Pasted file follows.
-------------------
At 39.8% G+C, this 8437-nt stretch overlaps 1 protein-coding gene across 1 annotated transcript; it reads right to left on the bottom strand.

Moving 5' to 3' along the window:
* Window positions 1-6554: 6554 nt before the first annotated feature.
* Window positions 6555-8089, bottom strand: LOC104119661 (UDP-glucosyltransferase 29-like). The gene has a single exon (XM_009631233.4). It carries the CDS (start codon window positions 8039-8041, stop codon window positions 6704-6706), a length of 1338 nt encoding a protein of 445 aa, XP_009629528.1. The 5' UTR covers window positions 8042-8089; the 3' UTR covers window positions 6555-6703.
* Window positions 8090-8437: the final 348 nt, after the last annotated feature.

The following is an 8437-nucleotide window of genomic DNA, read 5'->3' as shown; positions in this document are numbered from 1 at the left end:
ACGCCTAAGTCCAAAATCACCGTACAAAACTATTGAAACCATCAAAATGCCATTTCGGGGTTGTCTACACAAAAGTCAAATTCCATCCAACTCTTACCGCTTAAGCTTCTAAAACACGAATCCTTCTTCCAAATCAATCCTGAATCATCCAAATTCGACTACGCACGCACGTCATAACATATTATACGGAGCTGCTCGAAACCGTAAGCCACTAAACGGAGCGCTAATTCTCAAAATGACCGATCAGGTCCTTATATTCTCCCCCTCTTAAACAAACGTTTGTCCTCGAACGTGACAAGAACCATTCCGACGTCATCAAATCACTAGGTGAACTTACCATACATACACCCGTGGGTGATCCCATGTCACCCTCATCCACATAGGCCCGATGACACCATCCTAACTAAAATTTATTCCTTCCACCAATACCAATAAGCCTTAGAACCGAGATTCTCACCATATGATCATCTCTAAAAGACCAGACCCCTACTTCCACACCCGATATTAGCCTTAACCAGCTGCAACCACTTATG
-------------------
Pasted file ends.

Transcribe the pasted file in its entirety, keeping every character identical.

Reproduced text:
At 39.8% G+C, this 8437-nt stretch overlaps 1 protein-coding gene across 1 annotated transcript; it reads right to left on the bottom strand.

Moving 5' to 3' along the window:
* Window positions 1-6554: 6554 nt before the first annotated feature.
* Window positions 6555-8089, bottom strand: LOC104119661 (UDP-glucosyltransferase 29-like). The gene has a single exon (XM_009631233.4). It carries the CDS (start codon window positions 8039-8041, stop codon window positions 6704-6706), a length of 1338 nt encoding a protein of 445 aa, XP_009629528.1. The 5' UTR covers window positions 8042-8089; the 3' UTR covers window positions 6555-6703.
* Window positions 8090-8437: the final 348 nt, after the last annotated feature.

The following is an 8437-nucleotide window of genomic DNA, read 5'->3' as shown; positions in this document are numbered from 1 at the left end:
ACGCCTAAGTCCAAAATCACCGTACAAAACTATTGAAACCATCAAAATGCCATTTCGGGGTTGTCTACACAAAAGTCAAATTCCATCCAACTCTTACCGCTTAAGCTTCTAAAACACGAATCCTTCTTCCAAATCAATCCTGAATCATCCAAATTCGACTACGCACGCACGTCATAACATATTATACGGAGCTGCTCGAAACCGTAAGCCACTAAACGGAGCGCTAATTCTCAAAATGACCGATCAGGTCCTTATATTCTCCCCCTCTTAAACAAACGTTTGTCCTCGAACGTGACAAGAACCATTCCGACGTCATCAAATCACTAGGTGAACTTACCATACATACACCCGTGGGTGATCCCATGTCACCCTCATCCACATAGGCCCGATGACACCATCCTAACTAAAATTTATTCCTTCCACCAATACCAATAAGCCTTAGAACCGAGATTCTCACCATATGATCATCTCTAAAAGACCAGACCCCTACTTCCACACCCGATATTAGCCTTAACCAGCTGCAACCACTTATG